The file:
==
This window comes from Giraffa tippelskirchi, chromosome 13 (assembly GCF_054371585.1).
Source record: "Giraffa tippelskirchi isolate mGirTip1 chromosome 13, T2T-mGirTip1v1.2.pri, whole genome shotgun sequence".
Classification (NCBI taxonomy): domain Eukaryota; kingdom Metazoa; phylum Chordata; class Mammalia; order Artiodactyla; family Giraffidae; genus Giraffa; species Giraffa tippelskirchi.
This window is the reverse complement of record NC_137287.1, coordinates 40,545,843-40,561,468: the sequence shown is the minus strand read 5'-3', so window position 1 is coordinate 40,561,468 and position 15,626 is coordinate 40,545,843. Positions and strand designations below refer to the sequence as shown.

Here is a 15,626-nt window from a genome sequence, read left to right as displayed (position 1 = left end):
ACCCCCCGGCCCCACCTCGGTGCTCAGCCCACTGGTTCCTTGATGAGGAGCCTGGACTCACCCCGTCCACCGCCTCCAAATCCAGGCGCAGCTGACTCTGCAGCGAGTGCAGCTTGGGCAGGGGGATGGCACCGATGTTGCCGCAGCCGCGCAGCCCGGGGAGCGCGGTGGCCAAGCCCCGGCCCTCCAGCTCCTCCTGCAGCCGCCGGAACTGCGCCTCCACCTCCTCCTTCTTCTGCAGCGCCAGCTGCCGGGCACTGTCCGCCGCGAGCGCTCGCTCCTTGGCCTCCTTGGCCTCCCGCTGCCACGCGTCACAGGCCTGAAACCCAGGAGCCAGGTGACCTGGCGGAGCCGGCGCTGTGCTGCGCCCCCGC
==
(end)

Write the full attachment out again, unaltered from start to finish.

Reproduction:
This window comes from Giraffa tippelskirchi, chromosome 13 (assembly GCF_054371585.1).
Source record: "Giraffa tippelskirchi isolate mGirTip1 chromosome 13, T2T-mGirTip1v1.2.pri, whole genome shotgun sequence".
Classification (NCBI taxonomy): domain Eukaryota; kingdom Metazoa; phylum Chordata; class Mammalia; order Artiodactyla; family Giraffidae; genus Giraffa; species Giraffa tippelskirchi.
This window is the reverse complement of record NC_137287.1, coordinates 40,545,843-40,561,468: the sequence shown is the minus strand read 5'-3', so window position 1 is coordinate 40,561,468 and position 15,626 is coordinate 40,545,843. Positions and strand designations below refer to the sequence as shown.

Here is a 15,626-nt window from a genome sequence, read left to right as displayed (position 1 = left end):
ACCCCCCGGCCCCACCTCGGTGCTCAGCCCACTGGTTCCTTGATGAGGAGCCTGGACTCACCCCGTCCACCGCCTCCAAATCCAGGCGCAGCTGACTCTGCAGCGAGTGCAGCTTGGGCAGGGGGATGGCACCGATGTTGCCGCAGCCGCGCAGCCCGGGGAGCGCGGTGGCCAAGCCCCGGCCCTCCAGCTCCTCCTGCAGCCGCCGGAACTGCGCCTCCACCTCCTCCTTCTTCTGCAGCGCCAGCTGCCGGGCACTGTCCGCCGCGAGCGCTCGCTCCTTGGCCTCCTTGGCCTCCCGCTGCCACGCGTCACAGGCCTGAAACCCAGGAGCCAGGTGACCTGGCGGAGCCGGCGCTGTGCTGCGCCCCCGC